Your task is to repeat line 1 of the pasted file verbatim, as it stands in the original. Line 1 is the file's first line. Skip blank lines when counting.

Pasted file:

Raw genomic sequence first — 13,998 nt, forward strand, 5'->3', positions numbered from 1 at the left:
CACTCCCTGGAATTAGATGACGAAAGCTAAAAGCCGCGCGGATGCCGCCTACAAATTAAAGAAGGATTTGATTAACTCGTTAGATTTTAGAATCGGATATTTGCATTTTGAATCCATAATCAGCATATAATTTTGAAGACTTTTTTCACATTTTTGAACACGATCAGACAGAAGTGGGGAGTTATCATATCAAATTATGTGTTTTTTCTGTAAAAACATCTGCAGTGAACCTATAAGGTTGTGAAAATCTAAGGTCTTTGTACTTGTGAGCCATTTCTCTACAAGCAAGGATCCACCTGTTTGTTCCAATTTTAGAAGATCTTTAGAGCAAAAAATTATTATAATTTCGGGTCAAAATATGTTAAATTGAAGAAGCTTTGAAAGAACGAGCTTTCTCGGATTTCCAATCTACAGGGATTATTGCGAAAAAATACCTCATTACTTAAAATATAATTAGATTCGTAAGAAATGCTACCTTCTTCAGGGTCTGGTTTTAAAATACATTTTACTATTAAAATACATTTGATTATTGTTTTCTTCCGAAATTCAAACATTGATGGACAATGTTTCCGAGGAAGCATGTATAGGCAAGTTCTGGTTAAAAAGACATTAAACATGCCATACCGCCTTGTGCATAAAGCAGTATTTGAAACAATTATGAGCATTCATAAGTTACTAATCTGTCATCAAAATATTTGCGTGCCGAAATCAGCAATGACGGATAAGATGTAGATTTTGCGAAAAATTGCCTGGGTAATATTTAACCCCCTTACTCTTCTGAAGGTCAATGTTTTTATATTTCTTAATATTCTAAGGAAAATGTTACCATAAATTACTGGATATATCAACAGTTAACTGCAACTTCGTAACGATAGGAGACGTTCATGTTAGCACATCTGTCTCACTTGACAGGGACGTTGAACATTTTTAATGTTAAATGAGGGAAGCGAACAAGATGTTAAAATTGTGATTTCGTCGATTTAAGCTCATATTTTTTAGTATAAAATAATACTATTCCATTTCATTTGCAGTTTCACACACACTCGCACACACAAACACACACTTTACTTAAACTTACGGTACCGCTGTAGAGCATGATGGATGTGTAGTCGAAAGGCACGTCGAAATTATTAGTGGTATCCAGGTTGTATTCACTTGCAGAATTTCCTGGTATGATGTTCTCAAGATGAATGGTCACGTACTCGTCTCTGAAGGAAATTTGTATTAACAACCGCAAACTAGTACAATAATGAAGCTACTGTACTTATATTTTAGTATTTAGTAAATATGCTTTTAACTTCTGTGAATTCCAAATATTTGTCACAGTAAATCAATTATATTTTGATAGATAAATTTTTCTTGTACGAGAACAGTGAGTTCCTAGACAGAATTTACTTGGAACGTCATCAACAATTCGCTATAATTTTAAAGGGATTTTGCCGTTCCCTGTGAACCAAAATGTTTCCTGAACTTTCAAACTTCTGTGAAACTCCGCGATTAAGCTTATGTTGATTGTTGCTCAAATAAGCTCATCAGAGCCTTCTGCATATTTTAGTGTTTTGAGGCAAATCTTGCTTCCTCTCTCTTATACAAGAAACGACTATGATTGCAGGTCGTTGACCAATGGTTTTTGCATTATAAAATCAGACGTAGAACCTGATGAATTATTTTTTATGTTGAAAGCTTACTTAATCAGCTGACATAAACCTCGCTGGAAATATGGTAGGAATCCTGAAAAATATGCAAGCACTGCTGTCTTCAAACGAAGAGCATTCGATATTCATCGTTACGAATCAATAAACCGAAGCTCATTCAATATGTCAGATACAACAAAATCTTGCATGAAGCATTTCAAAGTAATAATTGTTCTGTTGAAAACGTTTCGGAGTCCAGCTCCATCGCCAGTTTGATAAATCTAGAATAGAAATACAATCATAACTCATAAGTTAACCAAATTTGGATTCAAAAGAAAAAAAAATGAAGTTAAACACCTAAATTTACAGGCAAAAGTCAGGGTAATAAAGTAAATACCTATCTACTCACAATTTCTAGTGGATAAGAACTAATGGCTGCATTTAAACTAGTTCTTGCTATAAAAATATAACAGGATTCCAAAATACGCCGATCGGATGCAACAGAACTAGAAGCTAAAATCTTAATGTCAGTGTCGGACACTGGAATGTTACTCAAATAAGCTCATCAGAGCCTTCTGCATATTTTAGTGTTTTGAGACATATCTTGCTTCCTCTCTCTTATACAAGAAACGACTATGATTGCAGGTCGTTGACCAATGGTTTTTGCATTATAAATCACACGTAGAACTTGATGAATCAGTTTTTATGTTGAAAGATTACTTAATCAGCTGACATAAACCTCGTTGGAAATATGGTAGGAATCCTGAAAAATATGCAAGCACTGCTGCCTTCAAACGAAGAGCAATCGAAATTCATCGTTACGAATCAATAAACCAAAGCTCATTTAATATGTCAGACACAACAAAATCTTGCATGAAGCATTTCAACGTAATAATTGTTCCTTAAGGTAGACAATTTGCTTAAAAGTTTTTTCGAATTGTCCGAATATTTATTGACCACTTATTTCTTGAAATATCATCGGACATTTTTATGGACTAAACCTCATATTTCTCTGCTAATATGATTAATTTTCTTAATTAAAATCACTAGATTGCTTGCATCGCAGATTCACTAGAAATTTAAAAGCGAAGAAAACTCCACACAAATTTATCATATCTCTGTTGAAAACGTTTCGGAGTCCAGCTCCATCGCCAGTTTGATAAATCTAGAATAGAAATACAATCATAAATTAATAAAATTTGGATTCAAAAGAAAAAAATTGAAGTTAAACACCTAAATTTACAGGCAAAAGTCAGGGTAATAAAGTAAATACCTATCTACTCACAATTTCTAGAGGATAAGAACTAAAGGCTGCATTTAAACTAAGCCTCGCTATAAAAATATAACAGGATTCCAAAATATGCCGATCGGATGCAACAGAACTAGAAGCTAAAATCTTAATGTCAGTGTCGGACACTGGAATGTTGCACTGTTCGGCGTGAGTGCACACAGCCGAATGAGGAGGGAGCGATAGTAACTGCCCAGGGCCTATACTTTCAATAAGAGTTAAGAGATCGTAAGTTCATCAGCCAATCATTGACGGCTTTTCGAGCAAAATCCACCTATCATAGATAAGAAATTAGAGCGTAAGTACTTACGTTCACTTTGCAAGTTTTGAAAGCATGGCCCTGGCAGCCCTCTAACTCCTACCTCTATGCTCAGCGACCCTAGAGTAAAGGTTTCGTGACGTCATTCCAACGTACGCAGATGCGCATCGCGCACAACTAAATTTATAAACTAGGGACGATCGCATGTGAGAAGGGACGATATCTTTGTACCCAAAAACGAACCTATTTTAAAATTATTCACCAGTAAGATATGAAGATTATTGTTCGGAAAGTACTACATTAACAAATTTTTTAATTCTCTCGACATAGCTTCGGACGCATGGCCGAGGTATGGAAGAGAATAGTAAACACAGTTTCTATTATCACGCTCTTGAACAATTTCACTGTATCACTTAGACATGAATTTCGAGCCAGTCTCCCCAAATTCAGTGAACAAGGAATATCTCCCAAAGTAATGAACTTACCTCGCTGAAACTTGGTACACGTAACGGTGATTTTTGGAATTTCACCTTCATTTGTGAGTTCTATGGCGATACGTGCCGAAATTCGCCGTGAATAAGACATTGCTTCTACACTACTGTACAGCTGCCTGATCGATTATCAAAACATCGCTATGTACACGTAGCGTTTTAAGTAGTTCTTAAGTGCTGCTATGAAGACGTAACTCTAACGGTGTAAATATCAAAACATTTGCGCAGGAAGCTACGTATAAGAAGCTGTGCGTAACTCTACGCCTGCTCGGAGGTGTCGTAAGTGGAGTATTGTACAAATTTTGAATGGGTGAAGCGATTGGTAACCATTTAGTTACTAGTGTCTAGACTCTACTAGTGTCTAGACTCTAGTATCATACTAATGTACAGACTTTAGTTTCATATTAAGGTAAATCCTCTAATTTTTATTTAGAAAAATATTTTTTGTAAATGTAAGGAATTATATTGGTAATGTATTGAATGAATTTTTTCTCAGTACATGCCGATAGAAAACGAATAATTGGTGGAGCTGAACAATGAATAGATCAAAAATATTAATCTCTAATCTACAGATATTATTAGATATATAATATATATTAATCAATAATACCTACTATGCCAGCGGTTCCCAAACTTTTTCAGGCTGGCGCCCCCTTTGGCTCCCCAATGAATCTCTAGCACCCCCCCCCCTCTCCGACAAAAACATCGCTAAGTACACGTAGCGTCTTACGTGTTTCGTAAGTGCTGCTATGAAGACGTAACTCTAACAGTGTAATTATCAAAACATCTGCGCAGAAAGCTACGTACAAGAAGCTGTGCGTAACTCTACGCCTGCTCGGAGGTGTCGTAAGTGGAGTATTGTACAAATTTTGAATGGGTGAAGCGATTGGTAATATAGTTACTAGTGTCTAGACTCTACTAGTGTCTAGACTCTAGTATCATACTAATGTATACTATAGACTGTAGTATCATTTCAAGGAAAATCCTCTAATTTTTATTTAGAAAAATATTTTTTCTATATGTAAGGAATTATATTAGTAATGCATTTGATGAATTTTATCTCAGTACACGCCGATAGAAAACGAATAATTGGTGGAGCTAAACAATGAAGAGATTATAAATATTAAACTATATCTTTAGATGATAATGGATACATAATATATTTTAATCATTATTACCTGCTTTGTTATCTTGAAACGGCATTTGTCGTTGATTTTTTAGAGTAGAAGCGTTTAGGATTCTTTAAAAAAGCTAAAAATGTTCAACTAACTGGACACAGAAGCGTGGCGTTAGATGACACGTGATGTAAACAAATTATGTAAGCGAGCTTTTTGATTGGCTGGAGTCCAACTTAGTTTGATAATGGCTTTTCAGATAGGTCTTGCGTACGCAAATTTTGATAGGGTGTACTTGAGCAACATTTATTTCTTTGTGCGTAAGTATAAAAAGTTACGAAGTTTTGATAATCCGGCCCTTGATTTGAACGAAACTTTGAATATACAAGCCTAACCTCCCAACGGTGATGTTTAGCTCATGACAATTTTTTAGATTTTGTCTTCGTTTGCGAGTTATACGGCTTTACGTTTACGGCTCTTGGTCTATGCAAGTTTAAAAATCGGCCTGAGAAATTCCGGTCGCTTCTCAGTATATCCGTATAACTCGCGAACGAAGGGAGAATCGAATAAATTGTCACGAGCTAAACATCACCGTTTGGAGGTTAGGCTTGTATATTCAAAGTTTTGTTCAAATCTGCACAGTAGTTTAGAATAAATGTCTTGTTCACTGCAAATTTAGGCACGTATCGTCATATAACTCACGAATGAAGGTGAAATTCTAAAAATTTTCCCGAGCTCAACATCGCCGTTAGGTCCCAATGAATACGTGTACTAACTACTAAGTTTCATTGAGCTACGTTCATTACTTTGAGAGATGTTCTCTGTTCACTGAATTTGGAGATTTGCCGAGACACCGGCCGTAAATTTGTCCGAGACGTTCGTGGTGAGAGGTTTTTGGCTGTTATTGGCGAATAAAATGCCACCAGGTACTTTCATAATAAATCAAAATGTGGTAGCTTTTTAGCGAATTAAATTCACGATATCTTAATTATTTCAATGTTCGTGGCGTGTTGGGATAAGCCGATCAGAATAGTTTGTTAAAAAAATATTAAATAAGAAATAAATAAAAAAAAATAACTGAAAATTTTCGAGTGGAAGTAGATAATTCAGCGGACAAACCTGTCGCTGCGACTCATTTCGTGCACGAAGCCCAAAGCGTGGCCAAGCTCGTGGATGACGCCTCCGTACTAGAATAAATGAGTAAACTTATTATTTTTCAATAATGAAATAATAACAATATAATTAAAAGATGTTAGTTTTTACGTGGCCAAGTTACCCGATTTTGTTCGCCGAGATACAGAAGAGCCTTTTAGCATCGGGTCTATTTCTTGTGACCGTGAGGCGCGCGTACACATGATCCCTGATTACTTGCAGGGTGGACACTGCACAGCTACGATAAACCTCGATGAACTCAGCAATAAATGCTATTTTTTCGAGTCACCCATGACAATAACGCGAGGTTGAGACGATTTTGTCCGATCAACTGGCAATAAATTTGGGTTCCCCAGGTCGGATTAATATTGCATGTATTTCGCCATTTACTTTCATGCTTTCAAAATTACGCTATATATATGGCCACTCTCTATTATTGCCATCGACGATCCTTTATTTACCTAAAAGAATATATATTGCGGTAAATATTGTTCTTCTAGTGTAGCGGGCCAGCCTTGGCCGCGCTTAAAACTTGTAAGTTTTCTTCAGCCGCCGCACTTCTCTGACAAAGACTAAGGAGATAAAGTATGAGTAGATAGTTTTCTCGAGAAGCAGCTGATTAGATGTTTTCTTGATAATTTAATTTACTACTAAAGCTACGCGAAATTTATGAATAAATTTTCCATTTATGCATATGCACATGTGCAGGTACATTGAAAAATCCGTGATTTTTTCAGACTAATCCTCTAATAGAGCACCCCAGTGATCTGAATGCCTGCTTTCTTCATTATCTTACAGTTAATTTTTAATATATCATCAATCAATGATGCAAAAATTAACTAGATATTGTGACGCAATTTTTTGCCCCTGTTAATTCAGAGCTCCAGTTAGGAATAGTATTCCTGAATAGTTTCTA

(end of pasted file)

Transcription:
Raw genomic sequence first — 13,998 nt, forward strand, 5'->3', positions numbered from 1 at the left: